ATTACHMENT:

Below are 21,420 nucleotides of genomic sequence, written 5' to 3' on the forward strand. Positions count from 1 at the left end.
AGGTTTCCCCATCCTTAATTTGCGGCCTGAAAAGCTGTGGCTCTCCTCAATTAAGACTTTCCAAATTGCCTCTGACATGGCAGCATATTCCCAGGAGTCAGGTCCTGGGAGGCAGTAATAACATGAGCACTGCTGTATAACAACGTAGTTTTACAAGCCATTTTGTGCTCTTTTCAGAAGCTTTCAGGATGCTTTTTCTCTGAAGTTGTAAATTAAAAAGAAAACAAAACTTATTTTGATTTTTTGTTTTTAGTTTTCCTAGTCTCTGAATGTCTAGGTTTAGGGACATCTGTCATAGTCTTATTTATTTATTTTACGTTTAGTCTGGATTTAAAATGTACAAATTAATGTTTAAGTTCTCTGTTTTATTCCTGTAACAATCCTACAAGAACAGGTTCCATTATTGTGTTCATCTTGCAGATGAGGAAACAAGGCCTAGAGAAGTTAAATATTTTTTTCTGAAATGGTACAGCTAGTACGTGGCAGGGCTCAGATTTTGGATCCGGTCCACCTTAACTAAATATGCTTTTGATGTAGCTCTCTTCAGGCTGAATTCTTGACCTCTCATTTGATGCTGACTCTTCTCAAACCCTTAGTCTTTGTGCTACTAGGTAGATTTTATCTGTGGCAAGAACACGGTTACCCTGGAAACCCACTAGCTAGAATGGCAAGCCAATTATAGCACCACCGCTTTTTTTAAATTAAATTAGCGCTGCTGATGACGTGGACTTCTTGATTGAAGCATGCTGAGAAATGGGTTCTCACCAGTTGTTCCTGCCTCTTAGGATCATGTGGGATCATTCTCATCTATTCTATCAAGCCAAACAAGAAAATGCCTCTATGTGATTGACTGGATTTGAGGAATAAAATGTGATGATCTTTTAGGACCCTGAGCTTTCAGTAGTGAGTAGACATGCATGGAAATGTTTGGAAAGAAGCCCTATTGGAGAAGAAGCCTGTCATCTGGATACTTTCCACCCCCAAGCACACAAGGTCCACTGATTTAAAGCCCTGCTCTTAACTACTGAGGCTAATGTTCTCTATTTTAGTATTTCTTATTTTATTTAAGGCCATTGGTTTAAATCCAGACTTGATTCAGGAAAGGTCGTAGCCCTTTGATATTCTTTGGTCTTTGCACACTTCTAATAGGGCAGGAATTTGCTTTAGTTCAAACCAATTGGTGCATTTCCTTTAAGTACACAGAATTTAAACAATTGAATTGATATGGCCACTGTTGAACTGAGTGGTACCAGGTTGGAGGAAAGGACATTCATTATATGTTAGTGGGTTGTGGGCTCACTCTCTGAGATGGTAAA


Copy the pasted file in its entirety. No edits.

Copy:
Below are 21,420 nucleotides of genomic sequence, written 5' to 3' on the forward strand. Positions count from 1 at the left end.
AGGTTTCCCCATCCTTAATTTGCGGCCTGAAAAGCTGTGGCTCTCCTCAATTAAGACTTTCCAAATTGCCTCTGACATGGCAGCATATTCCCAGGAGTCAGGTCCTGGGAGGCAGTAATAACATGAGCACTGCTGTATAACAACGTAGTTTTACAAGCCATTTTGTGCTCTTTTCAGAAGCTTTCAGGATGCTTTTTCTCTGAAGTTGTAAATTAAAAAGAAAACAAAACTTATTTTGATTTTTTGTTTTTAGTTTTCCTAGTCTCTGAATGTCTAGGTTTAGGGACATCTGTCATAGTCTTATTTATTTATTTTACGTTTAGTCTGGATTTAAAATGTACAAATTAATGTTTAAGTTCTCTGTTTTATTCCTGTAACAATCCTACAAGAACAGGTTCCATTATTGTGTTCATCTTGCAGATGAGGAAACAAGGCCTAGAGAAGTTAAATATTTTTTTCTGAAATGGTACAGCTAGTACGTGGCAGGGCTCAGATTTTGGATCCGGTCCACCTTAACTAAATATGCTTTTGATGTAGCTCTCTTCAGGCTGAATTCTTGACCTCTCATTTGATGCTGACTCTTCTCAAACCCTTAGTCTTTGTGCTACTAGGTAGATTTTATCTGTGGCAAGAACACGGTTACCCTGGAAACCCACTAGCTAGAATGGCAAGCCAATTATAGCACCACCGCTTTTTTTAAATTAAATTAGCGCTGCTGATGACGTGGACTTCTTGATTGAAGCATGCTGAGAAATGGGTTCTCACCAGTTGTTCCTGCCTCTTAGGATCATGTGGGATCATTCTCATCTATTCTATCAAGCCAAACAAGAAAATGCCTCTATGTGATTGACTGGATTTGAGGAATAAAATGTGATGATCTTTTAGGACCCTGAGCTTTCAGTAGTGAGTAGACATGCATGGAAATGTTTGGAAAGAAGCCCTATTGGAGAAGAAGCCTGTCATCTGGATACTTTCCACCCCCAAGCACACAAGGTCCACTGATTTAAAGCCCTGCTCTTAACTACTGAGGCTAATGTTCTCTATTTTAGTATTTCTTATTTTATTTAAGGCCATTGGTTTAAATCCAGACTTGATTCAGGAAAGGTCGTAGCCCTTTGATATTCTTTGGTCTTTGCACACTTCTAATAGGGCAGGAATTTGCTTTAGTTCAAACCAATTGGTGCATTTCCTTTAAGTACACAGAATTTAAACAATTGAATTGATATGGCCACTGTTGAACTGAGTGGTACCAGGTTGGAGGAAAGGACATTCATTATATGTTAGTGGGTTGTGGGCTCACTCTCTGAGATGGTAAA